10/04/2001 12:00AM

Approach these big names with caution


ELMONT, N.Y. - Things to keep in mind when assessing the contenders in the five stakes at Belmont on Saturday . . .

First and foremost, these are preps. Rich and lucrative ones, but preps nonetheless. Stable intentions must be taken into account. When torn between contenders, it's often wise to prefer the ones who are ineligible to the Breeders' Cup, and therefore not prepping. Recently, this angle yielded Woodward winner Lido Palace.

Second, flashy mid-summer sprint form by 2-year-olds sometimes transfers unreliably to routes at Belmont in the fall. The less precocious youngsters are just beginning to get their sea legs. Remember how invincible More Than Ready looked heading into the 1999 Futurity?

Third, as of Thursday afternoon, the forecast was for showers Saturday. All of which lends some uncertainty to the afternoon no matter how obvious some of the favorites look. Some observations:

Frizette (Race 6)

Cashier's Dream and You knock heads for the third time. In Cashier's Dream's favor, she is Breeders' Cup ineligible and therefore presumed to be going all out Also, she came out of a bitterly fought Adirondack to win the Spinaway impressively (although she was a bit late changing leads, not doing so until midstretch). You, meanwhile, hasn't run since the Adirondack, so she has yet to prove her resiliency after such a freakishly demanding effort.

In You's favor: She won the Adirondack off similar spacing; Bobby Frankel is, well, Bobby Frankel; and her sire liked Belmont well enough to set the existing seven-furlong record.

The other three - Cherokee Girl, Riskaverse, and Treasure Coast Gem - come off Beyer tops in the low 80's, which means they have a lot of catching up to do. But longshot players take heart: With 2-year-olds in the fall, that happens frequently enough to make such projections financially worthwhile.

Champagne (Race 7)

Officer is the heir apparent to stablemate Point Given, who was a strong second in this race last year. Should Officer lose, it will be pointed out that the Del Mar Futurity pace was slow. On the other hand, the pace of the Best Pal was brisk and Officer overtook it easily. Heavyweight Champ is 2 for 2 at Belmont, ineligible for the Breeders' Cup, and loose on the lead, three reasons to think he has at least a puncher's chance.

Beldame (Race 8)

The third leg of a potentially tiny pick three. What do you suppose a Cashier's Dream and You, with Officer, with Flute combo might be worth? But does Flute have to win? Sure, she is an improving 3-year-old getting weight from a suspect group of older mares, and she's from the hottest stakes barn in the nation. Be that as it may, this is a prep. A $750,000 prep, but still a prep, and this will be Flute's first start in seven weeks, and just her third since winning the Kentucky Oaks over five months ago. It will also be her first one-turn route.

The other talented 3-year-old filly who continues to attract minimal attention despite her rock-solid record is Exogenous, who ran nearly as fast as Woodward winner Lido Palace when she won the Gazelle with a 110 Beyer opening weekend of the meet. The pace of the Gazelle, by the way, was faster than the Woodward at the first three calls.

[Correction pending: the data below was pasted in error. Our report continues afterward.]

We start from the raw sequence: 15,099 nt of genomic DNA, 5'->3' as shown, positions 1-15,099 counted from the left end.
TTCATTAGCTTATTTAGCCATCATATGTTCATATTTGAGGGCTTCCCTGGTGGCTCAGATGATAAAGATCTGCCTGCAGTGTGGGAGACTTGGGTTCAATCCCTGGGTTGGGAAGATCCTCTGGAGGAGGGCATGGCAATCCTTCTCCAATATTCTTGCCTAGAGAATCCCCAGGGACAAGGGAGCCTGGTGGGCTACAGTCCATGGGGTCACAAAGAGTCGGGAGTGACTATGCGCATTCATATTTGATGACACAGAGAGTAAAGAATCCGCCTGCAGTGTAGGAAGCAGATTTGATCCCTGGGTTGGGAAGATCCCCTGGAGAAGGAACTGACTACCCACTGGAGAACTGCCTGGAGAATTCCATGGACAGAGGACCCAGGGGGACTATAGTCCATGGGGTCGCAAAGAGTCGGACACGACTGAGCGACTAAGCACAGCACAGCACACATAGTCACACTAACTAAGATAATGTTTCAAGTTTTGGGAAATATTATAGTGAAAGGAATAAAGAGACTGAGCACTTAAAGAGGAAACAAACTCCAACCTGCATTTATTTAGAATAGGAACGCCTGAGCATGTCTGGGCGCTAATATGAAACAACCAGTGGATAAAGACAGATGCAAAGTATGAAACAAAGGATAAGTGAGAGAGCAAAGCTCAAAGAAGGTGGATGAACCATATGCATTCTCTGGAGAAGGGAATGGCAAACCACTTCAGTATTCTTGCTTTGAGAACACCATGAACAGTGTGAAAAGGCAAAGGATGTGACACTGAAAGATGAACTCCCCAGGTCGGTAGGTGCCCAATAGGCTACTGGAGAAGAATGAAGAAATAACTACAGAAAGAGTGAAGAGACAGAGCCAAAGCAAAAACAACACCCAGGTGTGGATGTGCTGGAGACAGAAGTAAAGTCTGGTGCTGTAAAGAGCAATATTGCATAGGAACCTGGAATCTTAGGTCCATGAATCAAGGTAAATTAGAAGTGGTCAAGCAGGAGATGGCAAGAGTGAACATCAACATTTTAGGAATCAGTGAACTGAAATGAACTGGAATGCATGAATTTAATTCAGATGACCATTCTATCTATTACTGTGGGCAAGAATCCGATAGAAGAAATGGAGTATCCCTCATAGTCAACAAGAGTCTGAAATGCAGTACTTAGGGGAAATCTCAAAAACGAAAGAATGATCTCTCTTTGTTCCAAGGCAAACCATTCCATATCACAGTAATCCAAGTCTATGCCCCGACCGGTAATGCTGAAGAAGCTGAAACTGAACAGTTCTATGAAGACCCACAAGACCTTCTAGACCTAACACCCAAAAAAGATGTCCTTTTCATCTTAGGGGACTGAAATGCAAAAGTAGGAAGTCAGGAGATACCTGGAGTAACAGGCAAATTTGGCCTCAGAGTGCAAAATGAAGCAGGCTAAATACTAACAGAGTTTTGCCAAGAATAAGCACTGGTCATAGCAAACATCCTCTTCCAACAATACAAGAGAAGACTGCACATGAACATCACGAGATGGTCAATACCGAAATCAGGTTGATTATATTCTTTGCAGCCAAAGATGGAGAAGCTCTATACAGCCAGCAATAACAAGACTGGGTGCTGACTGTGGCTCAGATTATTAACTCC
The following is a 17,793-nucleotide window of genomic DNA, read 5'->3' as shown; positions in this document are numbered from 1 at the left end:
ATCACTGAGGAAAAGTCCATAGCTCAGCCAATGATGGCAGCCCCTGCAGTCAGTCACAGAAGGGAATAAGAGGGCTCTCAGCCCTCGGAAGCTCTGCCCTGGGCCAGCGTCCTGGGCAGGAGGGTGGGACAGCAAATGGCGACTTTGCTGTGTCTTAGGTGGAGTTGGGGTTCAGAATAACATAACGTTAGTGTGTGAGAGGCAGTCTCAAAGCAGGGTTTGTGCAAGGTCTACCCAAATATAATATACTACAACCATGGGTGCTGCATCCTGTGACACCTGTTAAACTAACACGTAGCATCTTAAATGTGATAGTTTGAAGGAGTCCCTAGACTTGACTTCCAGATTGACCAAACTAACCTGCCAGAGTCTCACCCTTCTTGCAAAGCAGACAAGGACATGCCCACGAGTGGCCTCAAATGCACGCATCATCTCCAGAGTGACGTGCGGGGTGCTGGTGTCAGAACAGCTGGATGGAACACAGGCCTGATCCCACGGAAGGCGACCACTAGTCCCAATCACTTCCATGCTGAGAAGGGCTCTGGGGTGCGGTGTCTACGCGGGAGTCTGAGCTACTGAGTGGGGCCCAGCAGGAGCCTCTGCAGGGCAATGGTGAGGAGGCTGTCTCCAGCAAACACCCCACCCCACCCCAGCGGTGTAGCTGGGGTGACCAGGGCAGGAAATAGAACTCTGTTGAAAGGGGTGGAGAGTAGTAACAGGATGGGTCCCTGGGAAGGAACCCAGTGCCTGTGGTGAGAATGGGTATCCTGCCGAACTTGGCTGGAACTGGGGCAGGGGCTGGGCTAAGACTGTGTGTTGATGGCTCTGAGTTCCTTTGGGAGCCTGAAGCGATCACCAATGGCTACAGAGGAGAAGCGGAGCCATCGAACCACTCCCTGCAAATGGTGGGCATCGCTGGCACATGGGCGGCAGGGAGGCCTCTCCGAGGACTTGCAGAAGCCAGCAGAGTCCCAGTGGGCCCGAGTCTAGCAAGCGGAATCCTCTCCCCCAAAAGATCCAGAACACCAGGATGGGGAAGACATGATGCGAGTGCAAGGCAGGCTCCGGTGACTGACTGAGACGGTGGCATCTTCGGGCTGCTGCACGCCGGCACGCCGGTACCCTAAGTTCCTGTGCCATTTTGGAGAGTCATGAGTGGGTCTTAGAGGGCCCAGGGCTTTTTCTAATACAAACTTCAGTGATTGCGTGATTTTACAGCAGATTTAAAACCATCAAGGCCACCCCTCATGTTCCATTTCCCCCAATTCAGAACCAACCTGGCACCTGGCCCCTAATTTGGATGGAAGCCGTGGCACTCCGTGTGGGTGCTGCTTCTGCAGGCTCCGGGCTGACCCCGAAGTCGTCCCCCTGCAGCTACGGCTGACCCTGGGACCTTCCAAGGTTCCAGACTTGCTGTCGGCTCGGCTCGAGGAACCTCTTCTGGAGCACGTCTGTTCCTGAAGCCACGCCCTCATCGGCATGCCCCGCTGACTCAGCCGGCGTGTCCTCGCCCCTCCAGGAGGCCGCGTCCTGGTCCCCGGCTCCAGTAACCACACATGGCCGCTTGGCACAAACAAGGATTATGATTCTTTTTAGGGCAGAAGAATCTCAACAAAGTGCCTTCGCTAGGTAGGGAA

The key may have been the blinkers, which last year also turned around another Scotty Schulhofer-trained horse named Lemon Drop Kid. Without blinkers, Exogenous was erratic in the upper stretch of the Alabama, but then finished well after being straightened away inside the final sixteenth. With blinkers in the Gazelle, she was all business.

Exogenous has an edge on Flute in terms of current sharpness and familiarity with the one-turn route, and rates a realistic chance to give Flute lots of trouble.

Beautiful Pleasure was originally being pointed toward the Ruffian. She has lost several steps from her form of 1999-2000, and her runner-up finish in the Personal Ensign has the looks of a last hurrah. But the wetter the track gets, the more dangerous she becomes.

Kelso (Race 9)

Easily the most wide-open of the five stakes. Can City Zip handle the switch to turf and the stretch to one mile? Perhaps on a rock-hard, sun-baked course in something like the Poker Handicap in July, but it seems far less likely on a more demanding course that has already taken significant rainfall recently.

Another well-known name to sidestep is Manndar, a non-miler type who has been in mothballs for eight months.

Names that may be more familiar post-race are: Sarafan (beaten less than two lengths last year by Giant's Causeway), who notched his first U.S. win with an explosive finish last out; and Tubrok, who handles soft turf and nearly upset the Fourstardave at 27-1 most recently.

Jockey Club Gold Cup (Race 10)

Quickly boils down to Albert the Great taking the lead, with Aptitude trying to catch him. Toward that end, Frankel has entered Sumitas, presumably to go after Albert the Great. Also gunning for Albert along the backstretch will be Generous Rosi, ridden by Albert's former pilot, Jorge Chavez.

Even so, Albert the Great's two best races in terms of Beyers - his win in last year's Gold Cup, and this year's Suburban - were dispensed at 1 1/4 miles on this track, and the feeling is that he is the more tightly cranked of the two.

Aptitude, however, is one of the rare individuals who has actually improved through the campaign after running in the Dubai World Cup, and he is also no slouch at 10 furlongs.